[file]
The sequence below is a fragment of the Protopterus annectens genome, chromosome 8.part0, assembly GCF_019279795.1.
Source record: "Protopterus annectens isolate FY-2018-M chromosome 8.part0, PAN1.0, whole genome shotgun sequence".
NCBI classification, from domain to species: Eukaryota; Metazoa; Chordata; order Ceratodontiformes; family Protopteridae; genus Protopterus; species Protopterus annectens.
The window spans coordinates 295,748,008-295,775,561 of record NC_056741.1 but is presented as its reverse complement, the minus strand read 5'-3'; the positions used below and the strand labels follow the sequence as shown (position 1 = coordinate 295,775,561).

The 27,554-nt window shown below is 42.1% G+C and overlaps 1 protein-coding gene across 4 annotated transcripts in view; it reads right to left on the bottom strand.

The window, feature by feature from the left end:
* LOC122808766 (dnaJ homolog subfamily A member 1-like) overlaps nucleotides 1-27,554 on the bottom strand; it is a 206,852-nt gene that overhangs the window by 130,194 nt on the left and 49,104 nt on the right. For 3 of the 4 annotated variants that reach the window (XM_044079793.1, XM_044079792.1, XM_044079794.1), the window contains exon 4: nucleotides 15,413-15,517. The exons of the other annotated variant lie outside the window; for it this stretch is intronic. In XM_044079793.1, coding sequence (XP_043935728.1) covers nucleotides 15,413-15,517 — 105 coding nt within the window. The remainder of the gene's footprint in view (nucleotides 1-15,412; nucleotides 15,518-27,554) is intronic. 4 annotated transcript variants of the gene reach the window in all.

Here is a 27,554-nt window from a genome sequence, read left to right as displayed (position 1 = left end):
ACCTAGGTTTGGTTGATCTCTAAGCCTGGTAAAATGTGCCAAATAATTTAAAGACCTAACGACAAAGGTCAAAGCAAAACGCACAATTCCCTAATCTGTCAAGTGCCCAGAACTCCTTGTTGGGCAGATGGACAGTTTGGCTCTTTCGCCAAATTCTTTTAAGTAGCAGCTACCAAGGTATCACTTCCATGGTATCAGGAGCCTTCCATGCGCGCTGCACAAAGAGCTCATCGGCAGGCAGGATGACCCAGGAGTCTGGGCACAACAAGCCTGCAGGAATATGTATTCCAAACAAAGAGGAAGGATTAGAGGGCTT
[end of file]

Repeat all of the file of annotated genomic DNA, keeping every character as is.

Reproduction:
The sequence below is a fragment of the Protopterus annectens genome, chromosome 8.part0, assembly GCF_019279795.1.
Source record: "Protopterus annectens isolate FY-2018-M chromosome 8.part0, PAN1.0, whole genome shotgun sequence".
NCBI classification, from domain to species: Eukaryota; Metazoa; Chordata; order Ceratodontiformes; family Protopteridae; genus Protopterus; species Protopterus annectens.
The window spans coordinates 295,748,008-295,775,561 of record NC_056741.1 but is presented as its reverse complement, the minus strand read 5'-3'; the positions used below and the strand labels follow the sequence as shown (position 1 = coordinate 295,775,561).

The 27,554-nt window shown below is 42.1% G+C and overlaps 1 protein-coding gene across 4 annotated transcripts in view; it reads right to left on the bottom strand.

The window, feature by feature from the left end:
* LOC122808766 (dnaJ homolog subfamily A member 1-like) overlaps nucleotides 1-27,554 on the bottom strand; it is a 206,852-nt gene that overhangs the window by 130,194 nt on the left and 49,104 nt on the right. For 3 of the 4 annotated variants that reach the window (XM_044079793.1, XM_044079792.1, XM_044079794.1), the window contains exon 4: nucleotides 15,413-15,517. The exons of the other annotated variant lie outside the window; for it this stretch is intronic. In XM_044079793.1, coding sequence (XP_043935728.1) covers nucleotides 15,413-15,517 — 105 coding nt within the window. The remainder of the gene's footprint in view (nucleotides 1-15,412; nucleotides 15,518-27,554) is intronic. 4 annotated transcript variants of the gene reach the window in all.

Here is a 27,554-nt window from a genome sequence, read left to right as displayed (position 1 = left end):
ACCTAGGTTTGGTTGATCTCTAAGCCTGGTAAAATGTGCCAAATAATTTAAAGACCTAACGACAAAGGTCAAAGCAAAACGCACAATTCCCTAATCTGTCAAGTGCCCAGAACTCCTTGTTGGGCAGATGGACAGTTTGGCTCTTTCGCCAAATTCTTTTAAGTAGCAGCTACCAAGGTATCACTTCCATGGTATCAGGAGCCTTCCATGCGCGCTGCACAAAGAGCTCATCGGCAGGCAGGATGACCCAGGAGTCTGGGCACAACAAGCCTGCAGGAATATGTATTCCAAACAAAGAGGAAGGATTAGAGGGCTT